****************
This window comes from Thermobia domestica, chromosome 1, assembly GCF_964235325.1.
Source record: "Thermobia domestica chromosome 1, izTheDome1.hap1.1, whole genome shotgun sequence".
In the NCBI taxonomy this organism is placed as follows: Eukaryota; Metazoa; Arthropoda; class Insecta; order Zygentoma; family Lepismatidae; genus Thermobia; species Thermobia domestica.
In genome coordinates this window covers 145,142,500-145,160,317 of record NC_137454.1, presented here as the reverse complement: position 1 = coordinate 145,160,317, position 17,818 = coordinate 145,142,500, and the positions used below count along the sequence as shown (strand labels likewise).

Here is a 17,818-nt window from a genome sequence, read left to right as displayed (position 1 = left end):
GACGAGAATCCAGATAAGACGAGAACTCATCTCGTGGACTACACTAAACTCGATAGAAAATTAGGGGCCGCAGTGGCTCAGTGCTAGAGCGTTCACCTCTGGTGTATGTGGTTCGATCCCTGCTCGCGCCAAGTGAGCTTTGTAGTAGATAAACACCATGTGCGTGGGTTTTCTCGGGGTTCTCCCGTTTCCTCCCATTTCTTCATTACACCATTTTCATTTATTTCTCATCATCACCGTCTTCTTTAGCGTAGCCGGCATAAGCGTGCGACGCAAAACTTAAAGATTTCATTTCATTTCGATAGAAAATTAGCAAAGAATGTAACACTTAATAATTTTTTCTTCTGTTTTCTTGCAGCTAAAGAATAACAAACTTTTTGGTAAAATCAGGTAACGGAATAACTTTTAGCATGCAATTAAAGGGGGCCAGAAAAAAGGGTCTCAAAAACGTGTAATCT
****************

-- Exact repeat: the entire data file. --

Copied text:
This window comes from Thermobia domestica, chromosome 1, assembly GCF_964235325.1.
Source record: "Thermobia domestica chromosome 1, izTheDome1.hap1.1, whole genome shotgun sequence".
In the NCBI taxonomy this organism is placed as follows: Eukaryota; Metazoa; Arthropoda; class Insecta; order Zygentoma; family Lepismatidae; genus Thermobia; species Thermobia domestica.
In genome coordinates this window covers 145,142,500-145,160,317 of record NC_137454.1, presented here as the reverse complement: position 1 = coordinate 145,160,317, position 17,818 = coordinate 145,142,500, and the positions used below count along the sequence as shown (strand labels likewise).

Here is a 17,818-nt window from a genome sequence, read left to right as displayed (position 1 = left end):
GACGAGAATCCAGATAAGACGAGAACTCATCTCGTGGACTACACTAAACTCGATAGAAAATTAGGGGCCGCAGTGGCTCAGTGCTAGAGCGTTCACCTCTGGTGTATGTGGTTCGATCCCTGCTCGCGCCAAGTGAGCTTTGTAGTAGATAAACACCATGTGCGTGGGTTTTCTCGGGGTTCTCCCGTTTCCTCCCATTTCTTCATTACACCATTTTCATTTATTTCTCATCATCACCGTCTTCTTTAGCGTAGCCGGCATAAGCGTGCGACGCAAAACTTAAAGATTTCATTTCATTTCGATAGAAAATTAGCAAAGAATGTAACACTTAATAATTTTTTCTTCTGTTTTCTTGCAGCTAAAGAATAACAAACTTTTTGGTAAAATCAGGTAACGGAATAACTTTTAGCATGCAATTAAAGGGGGCCAGAAAAAAGGGTCTCAAAAACGTGTAATCT